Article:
At the end of the 2008-2009 school year, the Kellogg Foundation awarded us a $150,000 literacy planning grant to develop a seven-pronged literacy initiative. KPS and Communities In Schools of Kalamazoo (CIS) were awarded two 21st Century After-School Grants in the spring of 2009. These grants, totaling $7.5 million, will serve approximately 1,000 students annually in ten schools over a four-year period. In December 2011, KPS and the Kalamazoo community implemented The Lift Up Through Literacy initiative, thus taking a big step forward toward becoming a literacy community, one in which children receive strong early language development, reading, and writing training throughout the community. The Lift Up Through Literacy initiative includes a family literacy program and two parent education programs: one for the parents of newborns and one for parents of preschoolers.
To continue the improvement, in 2009 the district developed eight specific components of a college-going culture. While many of these components had existed in particular classrooms across the district, we are now a district with a common district definition of a college-going culture. School staffs will be working to strengthen these components in their schools, with support from central administration.
The eight components are:
High expectations for students and staff
Higher education exposure
Meaningful and engaging homework
Literacy: Language development, reading, and writing
Substantial opportunities for meaningful parental involvement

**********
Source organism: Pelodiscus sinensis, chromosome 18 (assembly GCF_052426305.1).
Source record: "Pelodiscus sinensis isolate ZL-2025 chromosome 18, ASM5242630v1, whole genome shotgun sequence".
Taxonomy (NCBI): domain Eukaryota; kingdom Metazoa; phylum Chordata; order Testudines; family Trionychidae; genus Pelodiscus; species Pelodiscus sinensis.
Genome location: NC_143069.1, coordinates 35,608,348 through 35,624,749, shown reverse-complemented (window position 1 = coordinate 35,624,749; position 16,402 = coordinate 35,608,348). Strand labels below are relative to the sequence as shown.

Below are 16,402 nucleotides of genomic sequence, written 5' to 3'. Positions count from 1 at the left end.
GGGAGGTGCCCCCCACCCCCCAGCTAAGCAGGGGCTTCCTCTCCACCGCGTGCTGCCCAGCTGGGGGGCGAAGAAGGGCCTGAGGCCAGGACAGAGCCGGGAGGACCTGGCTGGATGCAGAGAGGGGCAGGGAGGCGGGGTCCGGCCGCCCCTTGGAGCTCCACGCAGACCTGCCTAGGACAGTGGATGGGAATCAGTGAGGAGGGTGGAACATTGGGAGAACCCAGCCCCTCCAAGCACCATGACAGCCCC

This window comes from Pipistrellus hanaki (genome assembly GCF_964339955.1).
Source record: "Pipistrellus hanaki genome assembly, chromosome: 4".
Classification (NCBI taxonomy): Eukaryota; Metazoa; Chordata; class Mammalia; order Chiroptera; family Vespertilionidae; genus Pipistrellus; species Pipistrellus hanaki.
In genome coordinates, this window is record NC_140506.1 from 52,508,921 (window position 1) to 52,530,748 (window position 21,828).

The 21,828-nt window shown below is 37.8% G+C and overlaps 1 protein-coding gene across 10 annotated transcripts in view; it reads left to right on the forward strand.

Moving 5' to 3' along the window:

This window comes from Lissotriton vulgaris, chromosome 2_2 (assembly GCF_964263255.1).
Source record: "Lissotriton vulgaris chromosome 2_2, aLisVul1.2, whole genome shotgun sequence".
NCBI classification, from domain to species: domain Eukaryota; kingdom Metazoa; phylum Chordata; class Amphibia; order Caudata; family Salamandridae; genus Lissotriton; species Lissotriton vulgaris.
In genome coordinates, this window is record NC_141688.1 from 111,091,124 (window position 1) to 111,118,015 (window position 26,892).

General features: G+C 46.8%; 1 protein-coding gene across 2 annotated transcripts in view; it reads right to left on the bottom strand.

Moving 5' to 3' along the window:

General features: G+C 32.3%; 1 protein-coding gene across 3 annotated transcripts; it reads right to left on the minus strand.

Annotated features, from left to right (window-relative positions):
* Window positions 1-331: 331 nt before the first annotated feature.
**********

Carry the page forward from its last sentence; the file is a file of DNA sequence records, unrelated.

Education that is relevant to, reflective of, and inclusive of students
Development of strong problem-solving skills
Development of success skills: meta-cognitive, note-taking, study, time management, organizational, and test-taking skills.
Our improvement as a district and community has received both state and national recognition, most recently with a long article in the national education journal Kappan, and the Kalamazoo community was recognized as the 2011 Champion for Children by the Michigan Association for School Administrators, the superintendents' state association. On its 2011 list of 100 Best Communities for Young People, America's Promise Alliance named Kalamazoo one of the top 100 places for young people to grow and live. The Kalamazoo Promise and the Kalamazoo Youth Development Network (KYDNet) are cited as examples of Kalamazoo's youth-educating culture in the announcement on the Alliance's website. Founding chairman and chairwoman of America’s Promise Alliance, Former U.S. Secretary of State Colin Powell and his wife, Alma Powell, lauded Kalamazoo as a "world-class education community" when recognizing the 2010 100 Best Communities honorees.
"Let us remember that every time a child learns to read, every time a child learns to write, every time that all members of a family can read well, every time a student graduates from high school, first in his or her family to do so, every time a young man or woman goes to college, first in his or her family to do so, every time a tutor tutors, a mentor mentors, a church, temple, or mosque steps up to serve children, every time a person comes out of retirement to help a child rise up, we get one step closer to a community culture, a college-going culture, a literacy community, which we will be proud to leave to and for our children." — Superintendent Michael F. Rice, Ph.D.